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Web-only Exclusives
November 30, 2000

From Our Correspondent: Hirohito and the War
A conversation with biographer Herbert Bix

From Our Correspondent: A Rough Road Ahead
Bad news for the Philippines - and some others

From Our Correspondent: Making Enemies
Indonesia needs friends. So why is it picking fights?

Asiaweek Time Asia Now Asiaweek story

A Band of Fool's Gold?

Believers claim copper reduces arthritic pain pain?

By Catherine Shepherd


H ONG KONG'S DOUBLE-DECKER buses carry advertisements for them; the Singapore-based Internet Cybermall features them as a premier item; and Korean drug and department stores claim they are currently one of the most sought-after products. Copper bracelets, sometimes fitted with magnets at each end, are riding the crest of popularity in Asia. Several companies market the bracelets under various names and the bands have become especially coveted among arthritis sufferers. They say the bangles help. Do they?

Arthritis, a painful inflammation of the joints often affecting knuckles and hips, strikes in varying degrees of seriousness -- it can be crippling or only slightly bothersome.

There are several types of arthritis. Osteoarthritis, usually caused by everyday wear-and-tear and the natural degeneration of old age, sometimes prematurely strikes those who work their joints intensely -- ballet dancers, for example. There is no known cause for inflammatory arthritis, a form that tends to affect the entire body rather than only one joint. Crystal-deposition arthritis, an example of which is gout, occurs when uric acid crystals, found in small amounts in the blood, build up and inflame wrist, knee and toe joints. In each case, joints grow swollen and red and lose their strength. If you experience any of these symptoms, your doctor will be able to determine the type of arthritis and its appropriate treatment through blood tests and x-rays.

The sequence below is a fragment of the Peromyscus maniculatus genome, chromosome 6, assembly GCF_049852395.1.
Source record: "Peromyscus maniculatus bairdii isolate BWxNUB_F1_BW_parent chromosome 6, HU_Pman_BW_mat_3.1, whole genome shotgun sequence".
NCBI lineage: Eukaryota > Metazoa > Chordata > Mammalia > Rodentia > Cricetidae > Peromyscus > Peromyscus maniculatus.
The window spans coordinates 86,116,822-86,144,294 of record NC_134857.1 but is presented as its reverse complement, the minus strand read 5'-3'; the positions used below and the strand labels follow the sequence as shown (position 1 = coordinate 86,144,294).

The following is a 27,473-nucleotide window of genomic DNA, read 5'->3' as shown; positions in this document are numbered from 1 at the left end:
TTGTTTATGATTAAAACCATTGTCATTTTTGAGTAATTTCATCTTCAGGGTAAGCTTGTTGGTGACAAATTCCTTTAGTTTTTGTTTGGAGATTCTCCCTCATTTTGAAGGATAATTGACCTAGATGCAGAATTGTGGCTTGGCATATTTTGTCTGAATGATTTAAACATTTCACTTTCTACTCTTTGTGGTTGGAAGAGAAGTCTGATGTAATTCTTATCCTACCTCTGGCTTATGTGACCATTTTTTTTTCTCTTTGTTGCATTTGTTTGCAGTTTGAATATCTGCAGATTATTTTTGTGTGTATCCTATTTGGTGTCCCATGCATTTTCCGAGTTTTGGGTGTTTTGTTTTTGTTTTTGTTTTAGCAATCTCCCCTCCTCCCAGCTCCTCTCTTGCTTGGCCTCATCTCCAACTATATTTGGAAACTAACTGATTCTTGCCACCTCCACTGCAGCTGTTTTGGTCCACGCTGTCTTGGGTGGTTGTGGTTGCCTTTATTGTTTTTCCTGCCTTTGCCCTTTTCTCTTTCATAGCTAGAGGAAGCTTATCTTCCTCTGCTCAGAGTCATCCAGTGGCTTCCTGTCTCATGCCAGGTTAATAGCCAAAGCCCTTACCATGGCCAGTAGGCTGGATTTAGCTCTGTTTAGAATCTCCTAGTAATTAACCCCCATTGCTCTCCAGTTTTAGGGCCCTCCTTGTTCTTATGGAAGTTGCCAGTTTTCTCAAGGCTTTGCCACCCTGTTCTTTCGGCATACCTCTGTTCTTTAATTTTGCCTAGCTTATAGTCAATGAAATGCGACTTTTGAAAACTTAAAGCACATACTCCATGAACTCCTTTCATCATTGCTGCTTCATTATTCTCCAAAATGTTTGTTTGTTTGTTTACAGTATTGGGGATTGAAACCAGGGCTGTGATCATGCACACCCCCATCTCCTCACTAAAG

The bracelets' manufacturers claim that discomfort from all types of arthritis is relieved by wearing the copper band next to the skin; the metal in the interior ribbon can then be absorbed by the body. Even more remarkable, those who do not suffer from arthritis have been sporting the bracelet in hopes of reducing some of the pressure and tension of everyday life. Many proponents say they feel better with their bracelet on. Dr. Wong Woon Sing, a consultant physician at Hong Kong's Queen Mary Hospital with a specialty in rheumatology, says the bracelet might work for some patients because of its placebo effect. Those wearing it believe they are experiencing pain relief and, in turn, notice their discomfort less. "The change in the sensation of pain is not the result of changes in the condition," says Dr. Wong, "but the result of the belief of the wearer." As a placebo, the bracelet can serve as a valid method of pain control. Conventional arthritis medications, in fact, can leave patients with side-effects ranging from gastro-intestinal upset to diabetes.

The heavy metal was first thought to ameliorate inflammatory diseases in 1939 when copper miners in Finland were found to be unaffected by arthritis as long as they worked in the mine. Now, professional golfers like Vijay Singh and even ex-Beatle Ringo Starr sport the bracelets for a better golf swing and general well-being. Should you part with your money to try them out?

The copper bangles come plated with gold or silver, and in varying widths and designs. The basic copper bangle sells for under $30, and a gold-plated, intricately engraved version can cost about $80. Although I am not an arthritis sufferer, for one week I faithfully wore the copper bangle. I felt neither better nor worse for it. But perhaps just as beauty is in the eye of the beholder, healing is in the mind of the wearer.


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